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An implicit tension exists between the priorities of public health and those of clinical medicine. While medicine deals primarily with individuals who are ill, and seeks to cure or ameliorate their condition, public health deals primarily with communities and populations, and prevention of illness is our major priority. In a sense, SARS, severe acute respiratory syndrome, encapsulates a not unrelated set of issues relating to priorities and values for individuals and the community.
Why is SARS a serious concern? Any infectious disease that spreads by the respiratory route on aerosol droplets has to be taken seriously, because one individual can infect many others. The major risk factor for acquiring the infection is breathing. In the absence of an effective drug or vaccine, we know that some infectious diseases similarly transmitted by the respiratory route have wreaked havoc: 20-40 million deaths from the influenza pandemic of 1918, the decimation of the population of Hawaii by the first introduction of measles and the lingering epidemic of tuberculosis that afflicts 8 million people annually now. Even with good vaccines, 36,000 people died in the U.S. last year from influenza, and even with good drugs for tuberculosis, over 2 million people died worldwide. The good news about SARS is that it is not the most rapidly spreading respiratory infection known, generally requiring close contact--—the worrisome aspect is that is among the deadliest.
With more people dying from motor vehicle accidents and gun injuries than SARS, are we overreacting? I would note that deaths from auto accidents and gun injuries are not increasing exponentially; SARS, as it first evolved, was. The highest priority in any epidemic is to stop transmission to healthy people. In the absence of a specific diagnostic test, vaccine or drug, standard public health precautions are the only tool available—establishing a broad case definition so as not to miss cases, putting in strict protections in hospitals to protect first line medical staff and patients, isolating people suspected of having SARS so that transmission of infection is limited, and quarantining people who have been in contact with known cases who may develop the disease and honest and timely reporting. The key is to take action at the earliest possible stage, before the numbers get high. Vietnam did that, and the World Health Organization (WHO) has just lifted its travel alert; China did not, and there are thousands of probable cases and so many suspected cases that the medical capabilities are now under severe strain.
In a public health sense, a university is an epidemic waiting to happen. Harvard has a responsibility for the lives of its 18,000 students who live and work in close quarters, and a need to exercise prudence even when the information available is less than ideal. When it became clear that SARS was spreading from China to Hong Kong, Vietnam and Toronto, the administration issued a travel advisory urging faculty and students not to travel to those countries in which transmission of SARS was continuing. Within a few days of that alert, several of us were besieged by journalists from Toronto upset that their city had been cited by Harvard before the Centers for Disease Control (CDC) issued a travel alert. Later that afternoon, Toronto discovered 29 new cases and 500 people exposed, and later that week the tone of questions from the press changed to whether Harvard knew something that their health authorities did not. It is in the nature of epidemics to be unpredictable.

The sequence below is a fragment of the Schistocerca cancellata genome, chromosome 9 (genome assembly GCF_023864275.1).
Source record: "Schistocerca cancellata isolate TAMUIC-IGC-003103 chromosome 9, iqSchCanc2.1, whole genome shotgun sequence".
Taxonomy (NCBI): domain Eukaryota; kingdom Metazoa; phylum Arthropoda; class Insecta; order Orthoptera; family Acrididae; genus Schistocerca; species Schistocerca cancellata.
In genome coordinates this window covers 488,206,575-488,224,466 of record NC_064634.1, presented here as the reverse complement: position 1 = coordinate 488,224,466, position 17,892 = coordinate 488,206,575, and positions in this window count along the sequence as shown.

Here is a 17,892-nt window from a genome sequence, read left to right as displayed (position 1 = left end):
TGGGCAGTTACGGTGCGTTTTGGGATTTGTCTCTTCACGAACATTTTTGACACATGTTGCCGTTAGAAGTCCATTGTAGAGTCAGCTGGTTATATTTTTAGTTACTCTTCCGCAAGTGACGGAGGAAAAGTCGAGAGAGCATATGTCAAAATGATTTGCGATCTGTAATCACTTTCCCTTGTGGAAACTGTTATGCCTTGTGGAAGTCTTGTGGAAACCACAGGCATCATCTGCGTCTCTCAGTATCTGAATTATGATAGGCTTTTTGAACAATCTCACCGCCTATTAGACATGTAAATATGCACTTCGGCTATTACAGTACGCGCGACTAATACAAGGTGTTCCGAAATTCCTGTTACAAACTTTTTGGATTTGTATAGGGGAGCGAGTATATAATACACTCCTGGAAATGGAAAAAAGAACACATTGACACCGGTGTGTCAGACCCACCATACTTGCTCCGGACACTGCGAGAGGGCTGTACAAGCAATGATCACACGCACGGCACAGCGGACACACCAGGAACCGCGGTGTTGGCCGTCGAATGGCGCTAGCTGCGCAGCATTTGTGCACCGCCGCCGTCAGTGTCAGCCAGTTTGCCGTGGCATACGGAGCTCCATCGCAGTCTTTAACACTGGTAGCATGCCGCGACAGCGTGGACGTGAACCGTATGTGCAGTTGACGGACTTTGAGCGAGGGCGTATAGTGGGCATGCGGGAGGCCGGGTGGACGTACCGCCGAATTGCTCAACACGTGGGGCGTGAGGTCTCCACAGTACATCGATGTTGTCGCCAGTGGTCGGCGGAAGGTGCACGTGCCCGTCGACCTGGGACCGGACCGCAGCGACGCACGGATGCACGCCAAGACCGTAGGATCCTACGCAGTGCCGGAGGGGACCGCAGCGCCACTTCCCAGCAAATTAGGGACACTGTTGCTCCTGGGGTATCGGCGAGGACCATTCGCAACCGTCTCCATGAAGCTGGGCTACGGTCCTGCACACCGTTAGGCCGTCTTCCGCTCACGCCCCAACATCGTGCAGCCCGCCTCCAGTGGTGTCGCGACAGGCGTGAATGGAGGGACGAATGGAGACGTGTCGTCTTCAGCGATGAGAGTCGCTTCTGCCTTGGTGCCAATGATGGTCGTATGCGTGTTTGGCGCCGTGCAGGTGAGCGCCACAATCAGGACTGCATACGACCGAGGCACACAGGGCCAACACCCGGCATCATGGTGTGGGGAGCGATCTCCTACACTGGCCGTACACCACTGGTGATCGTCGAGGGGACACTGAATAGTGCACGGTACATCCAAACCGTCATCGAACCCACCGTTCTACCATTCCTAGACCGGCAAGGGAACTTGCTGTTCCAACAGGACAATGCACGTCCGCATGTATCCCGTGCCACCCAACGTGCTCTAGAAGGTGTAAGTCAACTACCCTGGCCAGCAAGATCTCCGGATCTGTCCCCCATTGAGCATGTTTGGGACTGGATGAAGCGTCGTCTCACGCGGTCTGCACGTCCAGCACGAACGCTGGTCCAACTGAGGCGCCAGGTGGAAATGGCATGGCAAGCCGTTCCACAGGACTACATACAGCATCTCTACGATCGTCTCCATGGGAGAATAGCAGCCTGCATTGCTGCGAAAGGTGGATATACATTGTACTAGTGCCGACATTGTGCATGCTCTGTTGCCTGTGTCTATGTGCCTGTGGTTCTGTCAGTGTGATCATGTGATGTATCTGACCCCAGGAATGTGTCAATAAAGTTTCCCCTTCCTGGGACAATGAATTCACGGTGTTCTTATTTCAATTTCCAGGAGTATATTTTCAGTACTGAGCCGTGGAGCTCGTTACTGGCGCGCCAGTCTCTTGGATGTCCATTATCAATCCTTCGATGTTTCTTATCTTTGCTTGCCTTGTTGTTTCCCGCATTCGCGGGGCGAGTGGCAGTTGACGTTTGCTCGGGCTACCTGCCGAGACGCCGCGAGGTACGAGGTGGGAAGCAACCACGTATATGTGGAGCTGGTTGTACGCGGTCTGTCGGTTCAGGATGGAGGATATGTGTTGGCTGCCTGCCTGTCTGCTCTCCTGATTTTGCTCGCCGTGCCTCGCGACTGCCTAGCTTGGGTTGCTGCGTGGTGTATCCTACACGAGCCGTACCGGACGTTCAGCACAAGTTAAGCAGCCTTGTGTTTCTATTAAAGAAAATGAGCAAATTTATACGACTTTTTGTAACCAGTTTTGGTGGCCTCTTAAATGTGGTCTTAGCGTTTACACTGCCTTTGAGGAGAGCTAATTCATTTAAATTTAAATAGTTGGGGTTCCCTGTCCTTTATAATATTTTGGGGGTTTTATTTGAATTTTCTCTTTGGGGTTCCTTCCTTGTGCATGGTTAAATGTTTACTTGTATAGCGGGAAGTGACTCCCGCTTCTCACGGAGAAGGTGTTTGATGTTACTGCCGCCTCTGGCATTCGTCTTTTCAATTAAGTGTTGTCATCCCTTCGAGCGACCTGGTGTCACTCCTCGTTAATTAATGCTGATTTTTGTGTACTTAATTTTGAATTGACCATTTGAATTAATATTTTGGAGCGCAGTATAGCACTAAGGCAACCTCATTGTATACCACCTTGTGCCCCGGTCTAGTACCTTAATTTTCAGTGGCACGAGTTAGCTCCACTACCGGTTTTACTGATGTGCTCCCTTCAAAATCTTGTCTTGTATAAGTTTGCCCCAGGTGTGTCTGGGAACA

In a more profound sense, the University is a community. The decision to restrict travel and ask members who did return from a country in which SARS was being transmitted and exported to notify their Deans or the University Health Service, and possibly not return for 10 days, was inevitably made under the uncertainty of how the epidemic will evolve. The intent from a public health standpoint was both to protect individuals and prevent their exposure to unnecessary risk, and to protect our entire community. It was recognized that the policy may cause serious academic and professional problems for a portion of our community, but it was clearly intended to prevent more dire consequences to the larger community. In my own experience, my entire college was quarantined for several months as a result of a polio outbreak. The policies of CDC and WHO and the University are under constant review. It was predictable that Toronto, like Vietnam, would soon be able to show that they have stopped SARS transmission within and beyond their borders for 20 days; that is unlikely to be the case soon in China. In my view, the value question raised by SARS is whether individuals within this University will be willing to forgo individual needs to be respectful of the life and lives of the university community.
Barry R. Bloom is a professor of immunology and infectious diseases and Dean of the Harvard School of Public Health.
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